There are basically two choices when it comes to following: mutiny or association.
As I embarked on my journey of exploring followership, the 1954 film The Caine Mutiny was recommended to me as a worthwhile watch. I tend to enjoy all things related to the sea anyway, so this movie, set aboard a US Naval vessel, certainly appealed to my interests.
The story revolves around the USS Caine and the assignment of Lt. Commander Queeg (Humphrey Bogart) to replace her previous captain. Queeg displays a variety of odd behaviors, including being highly suspicious of most of the crew, and some of the officers eventually (and questionably) remove him from command.
Without giving any more of the plot away, this film provides an opportunity for us to consider our choices when we become attached to a group of people. We can either fully associate ourselves with them, adopting the group’s norms, values, and methods, or we can live in active resistance and opposition, hoping to conform the group to our own preferences–which is effectively committing mutiny: usurping the group, ignoring its structure, and attempting to put our will in command.
When Lt. Cmdr. Queeg is assigned to the Caine, he makes no attempt to get to know the current culture of the ship and crew. He immediately begins implementing his own desires at every level of the vessel’s operation. Rather than build relationship, rather than entrench himself in a deep association with the other servicemen, Capt. Queeg goes his own way, creating an environment that none of the officers can fully accept, and which eventually leads to their actual mutiny.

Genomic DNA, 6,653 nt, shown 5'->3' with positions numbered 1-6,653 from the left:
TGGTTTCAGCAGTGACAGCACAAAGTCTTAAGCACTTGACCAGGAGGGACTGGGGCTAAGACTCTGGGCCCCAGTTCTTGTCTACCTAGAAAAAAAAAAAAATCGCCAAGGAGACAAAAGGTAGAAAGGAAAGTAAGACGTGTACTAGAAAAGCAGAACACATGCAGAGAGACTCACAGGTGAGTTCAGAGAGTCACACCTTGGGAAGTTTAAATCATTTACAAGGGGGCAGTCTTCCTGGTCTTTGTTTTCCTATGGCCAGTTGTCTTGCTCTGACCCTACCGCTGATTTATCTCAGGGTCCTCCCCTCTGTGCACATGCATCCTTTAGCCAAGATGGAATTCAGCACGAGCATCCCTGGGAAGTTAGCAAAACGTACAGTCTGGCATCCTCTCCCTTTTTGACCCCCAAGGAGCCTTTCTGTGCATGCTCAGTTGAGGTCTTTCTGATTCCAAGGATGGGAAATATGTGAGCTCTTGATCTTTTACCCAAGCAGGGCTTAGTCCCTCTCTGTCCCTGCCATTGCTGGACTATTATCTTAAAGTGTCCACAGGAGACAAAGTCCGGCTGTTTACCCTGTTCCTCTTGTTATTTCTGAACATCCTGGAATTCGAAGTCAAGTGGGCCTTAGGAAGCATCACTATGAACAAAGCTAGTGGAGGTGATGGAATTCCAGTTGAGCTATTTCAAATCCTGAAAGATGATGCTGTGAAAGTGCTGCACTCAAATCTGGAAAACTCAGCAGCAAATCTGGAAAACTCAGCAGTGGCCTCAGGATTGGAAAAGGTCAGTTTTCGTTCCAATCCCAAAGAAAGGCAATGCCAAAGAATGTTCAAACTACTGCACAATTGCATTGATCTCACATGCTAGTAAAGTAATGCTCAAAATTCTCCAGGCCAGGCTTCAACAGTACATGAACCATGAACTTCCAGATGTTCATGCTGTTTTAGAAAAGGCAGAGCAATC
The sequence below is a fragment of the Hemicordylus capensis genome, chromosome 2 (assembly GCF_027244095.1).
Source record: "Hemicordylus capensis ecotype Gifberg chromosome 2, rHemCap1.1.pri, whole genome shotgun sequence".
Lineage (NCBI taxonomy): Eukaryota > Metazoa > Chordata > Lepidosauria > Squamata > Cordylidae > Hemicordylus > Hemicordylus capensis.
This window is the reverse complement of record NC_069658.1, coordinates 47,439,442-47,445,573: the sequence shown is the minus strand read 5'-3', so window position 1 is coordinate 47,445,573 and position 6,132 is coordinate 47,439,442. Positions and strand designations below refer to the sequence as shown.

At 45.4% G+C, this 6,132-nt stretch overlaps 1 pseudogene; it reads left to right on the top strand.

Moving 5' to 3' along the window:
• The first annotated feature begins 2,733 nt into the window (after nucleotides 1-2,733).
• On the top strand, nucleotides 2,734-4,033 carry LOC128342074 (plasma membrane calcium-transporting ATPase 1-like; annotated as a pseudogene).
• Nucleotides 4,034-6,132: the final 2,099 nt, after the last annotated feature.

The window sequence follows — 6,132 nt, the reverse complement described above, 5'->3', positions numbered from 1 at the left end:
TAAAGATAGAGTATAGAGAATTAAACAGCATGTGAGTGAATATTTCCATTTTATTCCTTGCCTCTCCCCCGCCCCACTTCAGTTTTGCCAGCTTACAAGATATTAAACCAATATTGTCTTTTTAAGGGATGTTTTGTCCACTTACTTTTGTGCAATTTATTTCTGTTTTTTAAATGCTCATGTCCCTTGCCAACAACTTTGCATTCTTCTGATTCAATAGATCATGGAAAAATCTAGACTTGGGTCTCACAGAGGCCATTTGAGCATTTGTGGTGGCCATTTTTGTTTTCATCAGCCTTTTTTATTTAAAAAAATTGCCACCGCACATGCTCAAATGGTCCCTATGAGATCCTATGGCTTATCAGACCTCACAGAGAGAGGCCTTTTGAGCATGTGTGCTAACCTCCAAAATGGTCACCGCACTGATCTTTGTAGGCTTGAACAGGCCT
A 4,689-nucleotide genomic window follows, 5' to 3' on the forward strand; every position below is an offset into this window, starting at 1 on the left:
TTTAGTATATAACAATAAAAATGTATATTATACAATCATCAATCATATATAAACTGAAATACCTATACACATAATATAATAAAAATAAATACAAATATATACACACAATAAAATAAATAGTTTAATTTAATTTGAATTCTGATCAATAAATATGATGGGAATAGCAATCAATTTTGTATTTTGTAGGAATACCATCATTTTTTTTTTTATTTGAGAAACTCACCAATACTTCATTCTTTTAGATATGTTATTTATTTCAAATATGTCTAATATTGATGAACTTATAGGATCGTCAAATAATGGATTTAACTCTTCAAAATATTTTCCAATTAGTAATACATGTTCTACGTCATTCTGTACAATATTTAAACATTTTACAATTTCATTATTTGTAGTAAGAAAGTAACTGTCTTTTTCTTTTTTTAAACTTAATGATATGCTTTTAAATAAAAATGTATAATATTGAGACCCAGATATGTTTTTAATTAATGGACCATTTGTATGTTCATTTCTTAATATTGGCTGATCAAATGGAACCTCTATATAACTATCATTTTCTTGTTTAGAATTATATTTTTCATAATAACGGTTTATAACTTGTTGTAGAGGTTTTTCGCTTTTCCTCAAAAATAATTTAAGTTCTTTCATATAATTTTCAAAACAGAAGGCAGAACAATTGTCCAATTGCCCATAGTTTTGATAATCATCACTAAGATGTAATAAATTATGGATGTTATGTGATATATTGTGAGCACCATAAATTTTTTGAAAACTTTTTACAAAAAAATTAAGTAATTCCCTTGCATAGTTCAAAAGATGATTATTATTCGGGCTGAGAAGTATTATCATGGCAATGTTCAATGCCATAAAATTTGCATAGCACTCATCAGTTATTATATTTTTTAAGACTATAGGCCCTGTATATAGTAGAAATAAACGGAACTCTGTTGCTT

It may seem odd for me to use the Captain’s behavior as an example of poor followership and mutiny, but there is an opportunity here for us to evaluate ourselves.
Regardless of our status, role, or title, when we involve ourselves with a group of people, what’s our posture? Are we hoping to truly associate ourselves with the group, to become a faithful member that values what the group stands for and contributes to an effective environment for furthering the organization’s purposes, or are we hoping to remake the group in our own image? Are we joining for the purpose of committing mutiny, or are we committed to engaging and experiencing the benefit of synergy and cooperation that can result from taking part in a real association with others?
You can read more thoughts about association as an aspect of following well in Chapter 20 of my book Embracing Followership, released February 2016 from Kirkdale Press. In the meantime, you can enjoy some excerpts from the book here on this blog.
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